Almost all discussions of human nature put us at the top. The Greeks – Plato and Aristotle – did this. The Jews did this. And, for all that they saw us as tainted by original sin, so did the Christians. After all, God was prepared to die on the Cross for our salvation, and he certainly did not do this for warthogs. Then came evolution, with a wholly naturalistic account of human origins. Thanks to Charles Darwin, we now know that Homo sapiens is the end result of a long, slow process of natural selection, brought on by the struggle for existence.
But the central place of humans has continued. Darwin and his contemporaries were convinced that we humans have come out on top, and that view persists to this day. It is true that some, like the late Stephen Jay Gould, have challenged this view, but critics are few and far between, and even Gould was not as strongly against the idea as some of his writings imply.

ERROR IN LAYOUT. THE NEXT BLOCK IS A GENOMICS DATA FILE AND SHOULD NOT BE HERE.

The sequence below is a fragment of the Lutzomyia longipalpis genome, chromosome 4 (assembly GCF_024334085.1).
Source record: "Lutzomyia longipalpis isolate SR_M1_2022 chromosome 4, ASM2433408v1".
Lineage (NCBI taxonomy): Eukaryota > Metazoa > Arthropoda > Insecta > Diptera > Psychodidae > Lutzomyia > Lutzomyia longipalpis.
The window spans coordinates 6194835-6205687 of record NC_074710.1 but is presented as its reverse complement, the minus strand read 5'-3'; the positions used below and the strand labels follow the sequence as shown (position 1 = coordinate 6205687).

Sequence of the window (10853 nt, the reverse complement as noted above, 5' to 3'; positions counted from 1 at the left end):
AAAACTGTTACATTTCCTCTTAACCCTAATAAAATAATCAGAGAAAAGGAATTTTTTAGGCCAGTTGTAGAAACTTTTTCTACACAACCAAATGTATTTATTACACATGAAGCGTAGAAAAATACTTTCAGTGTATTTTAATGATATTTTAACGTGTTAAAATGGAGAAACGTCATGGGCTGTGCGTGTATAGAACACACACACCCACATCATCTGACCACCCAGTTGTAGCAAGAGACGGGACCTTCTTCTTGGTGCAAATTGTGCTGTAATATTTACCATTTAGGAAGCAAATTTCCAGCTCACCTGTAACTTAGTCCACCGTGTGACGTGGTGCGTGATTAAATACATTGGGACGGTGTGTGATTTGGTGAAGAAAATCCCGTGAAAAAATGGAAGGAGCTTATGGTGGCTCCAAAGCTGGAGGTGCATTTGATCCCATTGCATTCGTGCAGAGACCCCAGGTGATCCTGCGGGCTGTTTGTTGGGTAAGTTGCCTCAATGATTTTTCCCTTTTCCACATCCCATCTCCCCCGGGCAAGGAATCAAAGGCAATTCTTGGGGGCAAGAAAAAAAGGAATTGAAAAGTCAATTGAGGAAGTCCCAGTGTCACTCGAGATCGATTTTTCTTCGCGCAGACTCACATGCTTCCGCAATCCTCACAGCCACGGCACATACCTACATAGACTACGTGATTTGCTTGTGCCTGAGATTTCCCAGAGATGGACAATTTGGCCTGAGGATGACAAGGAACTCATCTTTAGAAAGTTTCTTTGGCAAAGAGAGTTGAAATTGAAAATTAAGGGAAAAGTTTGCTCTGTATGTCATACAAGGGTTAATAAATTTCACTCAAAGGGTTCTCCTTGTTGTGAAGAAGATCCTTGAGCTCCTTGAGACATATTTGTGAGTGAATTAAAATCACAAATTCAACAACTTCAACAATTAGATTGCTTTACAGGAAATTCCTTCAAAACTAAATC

Can we really be the top dogs, given the Darwinian processes of change – a relativistic natural selection working on random changes, mutations? I review the various proposals for solving this puzzle, and, finding them all wanting, I offer a solution of my own.
NB: My title is a riff on one of the funniest books in the English language, Is Sex Necessary? Or Why You Feel the Way You Do by James Thurber and E. B. White. Even though the connection may be tenuous, the cartoons make it all worthwhile.
MICHAEL RUSE is the Lucyle T. Werkmeister Professor of Philosophy and Director of the Program in the History and Philosophy of Science at Florida State University. He is the author or editor of many books, including The Cambridge Companion to Darwin and Evolution (Cambridge, 2013) and The Gaia Hypothesis: Science on a Pagan Planet (Chicago, 2013). His next book will be Atheism: Everything One Needs to Know (Oxford, 2014). At moment he is co-writing a book with Robert J. Richards, Debating Darwin: Mechanist or Romantic? Usually in disagreements such as these there is something to be said for both sides; but not in this case.